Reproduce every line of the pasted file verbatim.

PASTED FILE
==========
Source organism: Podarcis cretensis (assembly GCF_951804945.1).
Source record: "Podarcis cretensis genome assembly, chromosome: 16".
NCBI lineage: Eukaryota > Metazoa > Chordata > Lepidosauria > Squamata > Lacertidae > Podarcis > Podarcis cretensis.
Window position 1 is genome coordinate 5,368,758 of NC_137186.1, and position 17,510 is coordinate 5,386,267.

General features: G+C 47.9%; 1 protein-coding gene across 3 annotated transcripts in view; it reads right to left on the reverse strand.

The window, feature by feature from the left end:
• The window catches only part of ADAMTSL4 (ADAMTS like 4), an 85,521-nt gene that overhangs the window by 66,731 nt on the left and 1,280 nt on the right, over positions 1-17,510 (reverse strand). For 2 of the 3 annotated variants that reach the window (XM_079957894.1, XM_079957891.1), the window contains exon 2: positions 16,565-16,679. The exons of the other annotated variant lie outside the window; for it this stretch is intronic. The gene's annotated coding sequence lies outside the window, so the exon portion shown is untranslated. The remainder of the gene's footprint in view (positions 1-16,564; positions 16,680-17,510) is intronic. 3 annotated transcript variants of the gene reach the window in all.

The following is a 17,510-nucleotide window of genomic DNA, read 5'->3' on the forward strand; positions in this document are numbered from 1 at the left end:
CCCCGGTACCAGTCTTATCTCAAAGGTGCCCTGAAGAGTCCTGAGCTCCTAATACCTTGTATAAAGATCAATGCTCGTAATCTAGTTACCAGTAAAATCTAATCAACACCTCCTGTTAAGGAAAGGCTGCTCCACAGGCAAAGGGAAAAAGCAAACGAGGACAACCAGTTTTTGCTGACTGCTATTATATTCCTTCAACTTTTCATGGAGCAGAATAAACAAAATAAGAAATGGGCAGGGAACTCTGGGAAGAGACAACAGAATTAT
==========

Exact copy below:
Source organism: Podarcis cretensis (assembly GCF_951804945.1).
Source record: "Podarcis cretensis genome assembly, chromosome: 16".
NCBI lineage: Eukaryota > Metazoa > Chordata > Lepidosauria > Squamata > Lacertidae > Podarcis > Podarcis cretensis.
Window position 1 is genome coordinate 5,368,758 of NC_137186.1, and position 17,510 is coordinate 5,386,267.

General features: G+C 47.9%; 1 protein-coding gene across 3 annotated transcripts in view; it reads right to left on the reverse strand.

The window, feature by feature from the left end:
• The window catches only part of ADAMTSL4 (ADAMTS like 4), an 85,521-nt gene that overhangs the window by 66,731 nt on the left and 1,280 nt on the right, over positions 1-17,510 (reverse strand). For 2 of the 3 annotated variants that reach the window (XM_079957894.1, XM_079957891.1), the window contains exon 2: positions 16,565-16,679. The exons of the other annotated variant lie outside the window; for it this stretch is intronic. The gene's annotated coding sequence lies outside the window, so the exon portion shown is untranslated. The remainder of the gene's footprint in view (positions 1-16,564; positions 16,680-17,510) is intronic. 3 annotated transcript variants of the gene reach the window in all.

The following is a 17,510-nucleotide window of genomic DNA, read 5'->3' on the forward strand; positions in this document are numbered from 1 at the left end:
CCCCGGTACCAGTCTTATCTCAAAGGTGCCCTGAAGAGTCCTGAGCTCCTAATACCTTGTATAAAGATCAATGCTCGTAATCTAGTTACCAGTAAAATCTAATCAACACCTCCTGTTAAGGAAAGGCTGCTCCACAGGCAAAGGGAAAAAGCAAACGAGGACAACCAGTTTTTGCTGACTGCTATTATATTCCTTCAACTTTTCATGGAGCAGAATAAACAAAATAAGAAATGGGCAGGGAACTCTGGGAAGAGACAACAGAATTAT